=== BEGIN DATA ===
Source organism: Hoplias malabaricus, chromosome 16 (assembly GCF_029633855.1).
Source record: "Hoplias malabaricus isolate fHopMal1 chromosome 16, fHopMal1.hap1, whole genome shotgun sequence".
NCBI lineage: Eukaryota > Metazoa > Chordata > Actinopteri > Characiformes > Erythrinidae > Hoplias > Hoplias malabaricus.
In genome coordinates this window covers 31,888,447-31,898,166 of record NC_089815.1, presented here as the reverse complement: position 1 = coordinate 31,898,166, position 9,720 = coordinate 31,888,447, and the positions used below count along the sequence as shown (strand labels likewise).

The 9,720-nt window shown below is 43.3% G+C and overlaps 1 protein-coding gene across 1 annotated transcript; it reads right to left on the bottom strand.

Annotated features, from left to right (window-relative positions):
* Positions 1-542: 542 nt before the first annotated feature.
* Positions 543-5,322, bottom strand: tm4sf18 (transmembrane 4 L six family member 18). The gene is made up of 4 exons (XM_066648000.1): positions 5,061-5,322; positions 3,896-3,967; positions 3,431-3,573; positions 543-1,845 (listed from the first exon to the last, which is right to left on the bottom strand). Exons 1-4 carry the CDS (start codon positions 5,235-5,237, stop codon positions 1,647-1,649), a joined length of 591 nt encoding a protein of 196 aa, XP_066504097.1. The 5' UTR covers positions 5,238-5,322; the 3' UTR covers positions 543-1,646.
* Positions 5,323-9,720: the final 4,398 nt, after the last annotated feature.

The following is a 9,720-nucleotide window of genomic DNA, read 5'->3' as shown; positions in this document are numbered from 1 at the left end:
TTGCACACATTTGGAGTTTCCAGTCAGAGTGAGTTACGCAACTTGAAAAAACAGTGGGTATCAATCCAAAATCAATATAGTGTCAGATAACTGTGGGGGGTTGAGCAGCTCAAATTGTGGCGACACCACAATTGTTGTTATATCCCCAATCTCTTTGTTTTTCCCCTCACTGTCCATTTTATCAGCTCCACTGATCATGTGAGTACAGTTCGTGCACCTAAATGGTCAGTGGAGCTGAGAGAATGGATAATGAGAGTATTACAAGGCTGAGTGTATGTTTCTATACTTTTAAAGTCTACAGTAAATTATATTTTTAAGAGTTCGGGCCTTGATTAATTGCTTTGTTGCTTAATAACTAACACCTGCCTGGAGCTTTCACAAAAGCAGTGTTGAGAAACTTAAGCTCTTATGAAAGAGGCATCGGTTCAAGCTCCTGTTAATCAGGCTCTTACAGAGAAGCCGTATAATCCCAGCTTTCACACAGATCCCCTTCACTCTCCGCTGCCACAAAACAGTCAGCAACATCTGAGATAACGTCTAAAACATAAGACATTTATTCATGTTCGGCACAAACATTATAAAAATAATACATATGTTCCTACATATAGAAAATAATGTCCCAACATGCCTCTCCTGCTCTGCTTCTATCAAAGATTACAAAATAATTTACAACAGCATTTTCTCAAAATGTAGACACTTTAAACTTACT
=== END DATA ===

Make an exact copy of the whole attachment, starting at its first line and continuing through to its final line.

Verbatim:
Source organism: Hoplias malabaricus, chromosome 16 (assembly GCF_029633855.1).
Source record: "Hoplias malabaricus isolate fHopMal1 chromosome 16, fHopMal1.hap1, whole genome shotgun sequence".
NCBI lineage: Eukaryota > Metazoa > Chordata > Actinopteri > Characiformes > Erythrinidae > Hoplias > Hoplias malabaricus.
In genome coordinates this window covers 31,888,447-31,898,166 of record NC_089815.1, presented here as the reverse complement: position 1 = coordinate 31,898,166, position 9,720 = coordinate 31,888,447, and the positions used below count along the sequence as shown (strand labels likewise).

The 9,720-nt window shown below is 43.3% G+C and overlaps 1 protein-coding gene across 1 annotated transcript; it reads right to left on the bottom strand.

Annotated features, from left to right (window-relative positions):
* Positions 1-542: 542 nt before the first annotated feature.
* Positions 543-5,322, bottom strand: tm4sf18 (transmembrane 4 L six family member 18). The gene is made up of 4 exons (XM_066648000.1): positions 5,061-5,322; positions 3,896-3,967; positions 3,431-3,573; positions 543-1,845 (listed from the first exon to the last, which is right to left on the bottom strand). Exons 1-4 carry the CDS (start codon positions 5,235-5,237, stop codon positions 1,647-1,649), a joined length of 591 nt encoding a protein of 196 aa, XP_066504097.1. The 5' UTR covers positions 5,238-5,322; the 3' UTR covers positions 543-1,646.
* Positions 5,323-9,720: the final 4,398 nt, after the last annotated feature.

The following is a 9,720-nucleotide window of genomic DNA, read 5'->3' as shown; positions in this document are numbered from 1 at the left end:
TTGCACACATTTGGAGTTTCCAGTCAGAGTGAGTTACGCAACTTGAAAAAACAGTGGGTATCAATCCAAAATCAATATAGTGTCAGATAACTGTGGGGGGTTGAGCAGCTCAAATTGTGGCGACACCACAATTGTTGTTATATCCCCAATCTCTTTGTTTTTCCCCTCACTGTCCATTTTATCAGCTCCACTGATCATGTGAGTACAGTTCGTGCACCTAAATGGTCAGTGGAGCTGAGAGAATGGATAATGAGAGTATTACAAGGCTGAGTGTATGTTTCTATACTTTTAAAGTCTACAGTAAATTATATTTTTAAGAGTTCGGGCCTTGATTAATTGCTTTGTTGCTTAATAACTAACACCTGCCTGGAGCTTTCACAAAAGCAGTGTTGAGAAACTTAAGCTCTTATGAAAGAGGCATCGGTTCAAGCTCCTGTTAATCAGGCTCTTACAGAGAAGCCGTATAATCCCAGCTTTCACACAGATCCCCTTCACTCTCCGCTGCCACAAAACAGTCAGCAACATCTGAGATAACGTCTAAAACATAAGACATTTATTCATGTTCGGCACAAACATTATAAAAATAATACATATGTTCCTACATATAGAAAATAATGTCCCAACATGCCTCTCCTGCTCTGCTTCTATCAAAGATTACAAAATAATTTACAACAGCATTTTCTCAAAATGTAGACACTTTAAACTTACT